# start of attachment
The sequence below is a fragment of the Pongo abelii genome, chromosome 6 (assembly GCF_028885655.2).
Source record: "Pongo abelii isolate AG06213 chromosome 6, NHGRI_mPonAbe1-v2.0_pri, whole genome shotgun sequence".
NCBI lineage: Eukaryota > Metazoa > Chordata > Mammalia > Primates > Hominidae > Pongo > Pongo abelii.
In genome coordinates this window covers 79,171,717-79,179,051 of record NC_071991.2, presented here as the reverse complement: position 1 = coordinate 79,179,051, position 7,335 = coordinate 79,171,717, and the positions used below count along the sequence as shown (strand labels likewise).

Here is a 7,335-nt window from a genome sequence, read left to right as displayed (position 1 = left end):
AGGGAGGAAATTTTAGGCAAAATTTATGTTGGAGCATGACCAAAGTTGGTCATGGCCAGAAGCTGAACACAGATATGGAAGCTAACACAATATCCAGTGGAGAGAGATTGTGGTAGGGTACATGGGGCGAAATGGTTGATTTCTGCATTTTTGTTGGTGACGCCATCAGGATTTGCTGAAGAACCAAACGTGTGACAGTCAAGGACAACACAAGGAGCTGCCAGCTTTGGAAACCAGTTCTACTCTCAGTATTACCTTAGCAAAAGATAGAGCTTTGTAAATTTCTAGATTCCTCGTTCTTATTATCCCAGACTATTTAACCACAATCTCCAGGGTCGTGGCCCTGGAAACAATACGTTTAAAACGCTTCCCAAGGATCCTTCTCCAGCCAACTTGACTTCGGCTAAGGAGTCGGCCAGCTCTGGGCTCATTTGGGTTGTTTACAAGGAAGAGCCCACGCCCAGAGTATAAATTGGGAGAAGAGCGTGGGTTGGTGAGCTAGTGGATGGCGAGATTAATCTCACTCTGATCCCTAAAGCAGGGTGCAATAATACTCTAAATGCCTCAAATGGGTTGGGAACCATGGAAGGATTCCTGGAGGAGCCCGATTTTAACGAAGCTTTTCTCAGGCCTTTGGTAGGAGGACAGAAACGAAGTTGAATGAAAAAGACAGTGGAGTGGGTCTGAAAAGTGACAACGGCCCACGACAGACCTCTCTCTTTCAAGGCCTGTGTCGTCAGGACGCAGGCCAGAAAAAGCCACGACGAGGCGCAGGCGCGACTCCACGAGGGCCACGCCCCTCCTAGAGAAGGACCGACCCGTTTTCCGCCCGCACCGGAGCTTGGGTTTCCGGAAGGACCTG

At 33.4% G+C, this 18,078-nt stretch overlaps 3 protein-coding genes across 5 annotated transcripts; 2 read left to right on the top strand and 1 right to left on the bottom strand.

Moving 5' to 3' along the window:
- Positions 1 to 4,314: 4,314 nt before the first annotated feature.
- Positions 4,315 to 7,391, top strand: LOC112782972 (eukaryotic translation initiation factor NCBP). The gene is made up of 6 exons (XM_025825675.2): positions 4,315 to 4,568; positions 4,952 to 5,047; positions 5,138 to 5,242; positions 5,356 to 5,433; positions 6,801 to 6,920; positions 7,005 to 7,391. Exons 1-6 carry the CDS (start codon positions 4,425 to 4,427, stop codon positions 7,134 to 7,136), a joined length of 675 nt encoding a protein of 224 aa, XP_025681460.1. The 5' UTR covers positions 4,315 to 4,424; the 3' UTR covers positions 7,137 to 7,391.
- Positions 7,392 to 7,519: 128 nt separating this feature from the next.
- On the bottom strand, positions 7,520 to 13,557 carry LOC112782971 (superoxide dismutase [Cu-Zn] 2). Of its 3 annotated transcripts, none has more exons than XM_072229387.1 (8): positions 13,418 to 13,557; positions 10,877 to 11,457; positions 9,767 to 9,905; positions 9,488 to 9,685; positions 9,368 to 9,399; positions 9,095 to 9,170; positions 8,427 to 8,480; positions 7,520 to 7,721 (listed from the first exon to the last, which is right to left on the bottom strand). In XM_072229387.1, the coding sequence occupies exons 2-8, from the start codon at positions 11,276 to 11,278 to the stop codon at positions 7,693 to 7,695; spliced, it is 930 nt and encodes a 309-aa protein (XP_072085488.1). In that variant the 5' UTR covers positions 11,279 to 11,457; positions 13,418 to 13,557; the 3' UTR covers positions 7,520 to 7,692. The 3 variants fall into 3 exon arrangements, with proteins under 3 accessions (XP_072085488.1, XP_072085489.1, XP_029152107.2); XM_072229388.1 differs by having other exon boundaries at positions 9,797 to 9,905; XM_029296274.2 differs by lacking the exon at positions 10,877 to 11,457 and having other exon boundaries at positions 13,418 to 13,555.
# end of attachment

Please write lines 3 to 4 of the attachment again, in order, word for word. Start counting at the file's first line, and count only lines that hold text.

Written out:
NCBI lineage: Eukaryota > Metazoa > Chordata > Mammalia > Primates > Hominidae > Pongo > Pongo abelii.
In genome coordinates this window covers 79,171,717-79,179,051 of record NC_071991.2, presented here as the reverse complement: position 1 = coordinate 79,179,051, position 7,335 = coordinate 79,171,717, and the positions used below count along the sequence as shown (strand labels likewise).